Very beautifully filmed by William Fairbank, UK’s top wood sculptor 

This copyright-free film has been made with great compassion and finishes by highlighting the balance we feel within ourselves between the thousands that have been killed and the need for funds to rebuild the coastal village life. 

The film shows the great importance of fishing to the small coastal communities of Tamil Nadu, INDIA and exactly how these fishermen’s livelihoods have been decimated by the tsunami waves.

William Fairbank, his Reporter/Carer (modern linguist), and Camera Person (who did much of the work on Tragedic 2004) are all ready to go to make two or three films about the life of the fishermen after the tsunami waves. We would show life beyond the news bulletins. The films would be copyright free and end with the tsunami appeal number 0870 60 60 900
If you would like to talk about ‘expenses only’ sponsorship please ring William Fairbank 01953 718114

The Community Channel is a not-for-profit digital television channel which is an initiative of The Media Trust. It's dedicated to inspiring people to do more with their lives. The Community Channel is funded by the Volunteering and Charitable Giving Unit of the Home Office. It broadcasts 24 hours a day on Sky 585 and Telewest 233, on NTL 14 from 10am -4pm and on Freeview from 6am-9am.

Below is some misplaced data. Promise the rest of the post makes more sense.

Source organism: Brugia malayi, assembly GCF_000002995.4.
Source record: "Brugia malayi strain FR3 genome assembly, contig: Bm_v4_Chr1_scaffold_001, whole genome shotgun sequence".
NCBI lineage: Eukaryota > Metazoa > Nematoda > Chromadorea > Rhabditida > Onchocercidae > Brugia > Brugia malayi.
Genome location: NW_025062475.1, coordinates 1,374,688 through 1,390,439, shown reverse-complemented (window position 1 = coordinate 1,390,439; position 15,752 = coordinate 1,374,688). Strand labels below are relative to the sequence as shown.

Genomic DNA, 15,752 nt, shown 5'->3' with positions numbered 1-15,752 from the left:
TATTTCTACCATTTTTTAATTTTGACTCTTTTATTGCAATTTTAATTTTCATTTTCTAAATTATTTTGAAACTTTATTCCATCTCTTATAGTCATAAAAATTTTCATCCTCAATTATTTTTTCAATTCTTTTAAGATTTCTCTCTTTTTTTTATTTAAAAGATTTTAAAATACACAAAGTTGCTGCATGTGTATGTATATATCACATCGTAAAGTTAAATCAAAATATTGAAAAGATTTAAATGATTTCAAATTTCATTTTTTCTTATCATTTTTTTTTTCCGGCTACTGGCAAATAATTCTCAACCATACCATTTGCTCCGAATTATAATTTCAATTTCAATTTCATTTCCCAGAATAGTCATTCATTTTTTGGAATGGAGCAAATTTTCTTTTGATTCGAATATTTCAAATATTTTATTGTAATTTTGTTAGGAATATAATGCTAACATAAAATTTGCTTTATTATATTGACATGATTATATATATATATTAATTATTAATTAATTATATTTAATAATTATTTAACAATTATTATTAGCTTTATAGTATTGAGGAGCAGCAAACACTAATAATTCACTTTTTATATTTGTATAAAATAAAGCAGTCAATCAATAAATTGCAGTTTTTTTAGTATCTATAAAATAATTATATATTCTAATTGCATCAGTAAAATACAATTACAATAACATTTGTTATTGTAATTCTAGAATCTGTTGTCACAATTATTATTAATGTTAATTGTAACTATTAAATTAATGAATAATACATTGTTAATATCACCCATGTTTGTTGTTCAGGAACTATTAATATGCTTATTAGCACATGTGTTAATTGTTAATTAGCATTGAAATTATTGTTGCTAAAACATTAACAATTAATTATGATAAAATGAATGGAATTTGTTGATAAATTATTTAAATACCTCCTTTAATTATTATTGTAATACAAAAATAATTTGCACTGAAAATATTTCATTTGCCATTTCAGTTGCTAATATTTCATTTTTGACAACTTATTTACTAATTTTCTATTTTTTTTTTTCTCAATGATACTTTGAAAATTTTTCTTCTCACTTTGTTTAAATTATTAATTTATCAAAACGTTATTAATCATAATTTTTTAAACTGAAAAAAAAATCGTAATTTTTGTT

Visit for more information


Marjory van Mackelenbergh
Head of Programming, Community Channel
3-7 Euston Centre, Regent's Place 
London NW1 3JG , wrote on 24/01/05…….

Your work has been of great importance to the Community Channel. What makes your films standout from most other filmmakers is the fact that you approach the subjects from a personal point of view. I feel that the fact that you have been through a major tragedy and the subsequent road to recovery, has made you see many subjects in a different light. This point of view makes your work fascinating and compulsive viewing. The openness in which you approach the subject matter and the openness with which you interview people, makes their reactions more intimate and emotional. This is a rare trade to find. 

I sincerely hope that you will continue your film making for a long time and that you will keep the Community Channel in mind as a platform for your art.